• Brent Milne
            • January 18, 2021

            That is excellent Leslie. Whatever works best for you and your team.

            I need to do better so I will explore this further.

            Thanks for bring it to my attention.

          4. Sure let me know how it goes! I have a couple of posts about it on my site and it!

            • Brent Milne
            • January 18, 2021

            Yep, I’ve read them.

            I’ll let you know.

          5. Thanks!

  3. Reply

    Great insights!!

      • Brent Milne
      • January 23, 2021

      G’Day Angel, thanks for your comment.

      Was there one in particular that you had an aha moment with?

  4. Reply

    Loved the video. Yes, it is very clear.

      • Brent Milne
      • February 8, 2021

      Thanks for your comment Ali, interesting poems on your site.

      I’ll point my ex-wife to your site for inspiration, she loved to write poetry as well.

      1. Reply

        Wonderful. Please let her know that I host writing circles online. I would love to have her join me

          • Brent Milne
          • February 15, 2021

          I will, thanks for letting me know.

  5. Reply

    Informative and encouraging ✨, however did not motivate me as much as it does remind me of the value of patience and diligence.

      • Brent Milne
      • March 12, 2021

      G’Day JMG, thanks for your comment.

      Would you agree that being reminded of patience and diligence is also motivating?

      Nice site by the way, interesting poetry.

      1. Reply

        Hi Brent, yes absolutely, we can be motivated to be more like this or that, or to achieve this or that.

        Thank you, and you also, I will enjoy reading your posts.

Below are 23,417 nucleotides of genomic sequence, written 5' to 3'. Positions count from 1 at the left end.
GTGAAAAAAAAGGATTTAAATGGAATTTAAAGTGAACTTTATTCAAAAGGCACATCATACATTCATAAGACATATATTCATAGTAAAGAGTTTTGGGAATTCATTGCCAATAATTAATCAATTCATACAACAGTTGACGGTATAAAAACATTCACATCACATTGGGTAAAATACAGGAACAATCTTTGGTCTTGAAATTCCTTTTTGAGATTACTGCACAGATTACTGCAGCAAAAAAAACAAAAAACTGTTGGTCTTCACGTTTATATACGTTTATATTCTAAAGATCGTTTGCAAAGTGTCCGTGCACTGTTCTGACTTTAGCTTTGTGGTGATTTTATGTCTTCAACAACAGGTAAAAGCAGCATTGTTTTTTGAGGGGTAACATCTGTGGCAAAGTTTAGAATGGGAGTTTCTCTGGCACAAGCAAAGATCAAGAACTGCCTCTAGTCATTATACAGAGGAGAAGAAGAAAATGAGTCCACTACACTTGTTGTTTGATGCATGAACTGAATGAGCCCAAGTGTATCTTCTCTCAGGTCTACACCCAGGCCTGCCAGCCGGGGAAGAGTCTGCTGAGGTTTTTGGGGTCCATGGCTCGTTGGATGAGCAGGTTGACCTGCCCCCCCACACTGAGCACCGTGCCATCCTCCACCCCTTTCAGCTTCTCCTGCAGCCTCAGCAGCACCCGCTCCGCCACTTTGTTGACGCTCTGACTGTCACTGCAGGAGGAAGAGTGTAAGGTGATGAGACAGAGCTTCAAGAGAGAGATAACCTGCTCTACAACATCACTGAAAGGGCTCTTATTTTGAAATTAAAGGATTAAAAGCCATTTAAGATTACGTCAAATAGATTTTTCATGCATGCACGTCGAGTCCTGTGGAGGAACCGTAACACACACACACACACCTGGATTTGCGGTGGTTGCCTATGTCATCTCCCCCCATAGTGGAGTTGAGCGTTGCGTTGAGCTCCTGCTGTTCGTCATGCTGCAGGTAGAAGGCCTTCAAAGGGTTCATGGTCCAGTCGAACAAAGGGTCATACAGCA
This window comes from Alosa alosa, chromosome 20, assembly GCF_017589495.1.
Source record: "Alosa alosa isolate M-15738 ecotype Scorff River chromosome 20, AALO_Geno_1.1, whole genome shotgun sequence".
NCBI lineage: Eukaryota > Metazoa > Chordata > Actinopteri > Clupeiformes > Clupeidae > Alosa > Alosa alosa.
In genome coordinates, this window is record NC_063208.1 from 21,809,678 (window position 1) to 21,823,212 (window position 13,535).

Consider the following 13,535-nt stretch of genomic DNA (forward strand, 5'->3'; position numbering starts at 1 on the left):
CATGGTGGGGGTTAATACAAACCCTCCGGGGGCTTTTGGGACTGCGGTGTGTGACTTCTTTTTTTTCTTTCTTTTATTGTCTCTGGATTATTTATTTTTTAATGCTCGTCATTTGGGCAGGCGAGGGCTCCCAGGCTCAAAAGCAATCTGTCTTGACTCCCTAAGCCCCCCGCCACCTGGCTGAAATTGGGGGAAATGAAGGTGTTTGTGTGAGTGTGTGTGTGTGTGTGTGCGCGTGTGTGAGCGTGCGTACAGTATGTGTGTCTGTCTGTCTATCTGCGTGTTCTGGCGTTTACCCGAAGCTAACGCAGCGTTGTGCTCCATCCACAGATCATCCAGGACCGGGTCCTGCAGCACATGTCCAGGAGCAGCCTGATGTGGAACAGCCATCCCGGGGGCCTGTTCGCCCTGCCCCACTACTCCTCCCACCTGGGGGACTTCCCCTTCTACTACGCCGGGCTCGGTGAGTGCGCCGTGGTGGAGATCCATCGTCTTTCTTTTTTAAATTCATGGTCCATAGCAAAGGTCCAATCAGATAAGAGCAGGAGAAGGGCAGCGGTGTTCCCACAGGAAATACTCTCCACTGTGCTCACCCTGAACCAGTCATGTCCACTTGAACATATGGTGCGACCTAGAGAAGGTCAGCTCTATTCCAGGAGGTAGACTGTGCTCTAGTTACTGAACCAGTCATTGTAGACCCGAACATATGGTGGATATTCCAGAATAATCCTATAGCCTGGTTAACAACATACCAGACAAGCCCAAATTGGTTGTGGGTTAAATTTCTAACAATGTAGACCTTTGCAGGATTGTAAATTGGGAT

6. Reply

    Hi there! I just wanted to thank you for sharing this insightful post. It’s a great reminder that setting a goal is only the beginning and that building good habits is key to achieving it. Your emphasis on knowing our motivation and breaking down the goal into smaller daily tasks is spot on. I completely agree that good habits are hard to make but easy to live with, and the opposite is true for bad habits.

    I have a related question: What do you suggest for those times when our motivation wanes or we feel discouraged in the midst of building a new habit? Any tips on how to stay focused on our why and push through those challenging moments? Thank you again for sharing your wisdom with us!

      • Brent Milne
      • March 30, 2023

      Thanks for your comment and question. Finding the why seems to be the most important for some and it works for them. For me I find that focussing on the desired outcome works better. I have a small poster behind my computer that says “There is always more to get done than there will ever be time to do.” Focus in no longer an issue because I also practice Creative Procrastination.

Leave a Reply

Your email address will not be published. Required fields are marked *

This site uses Akismet to reduce spam. Learn how your comment data is processed.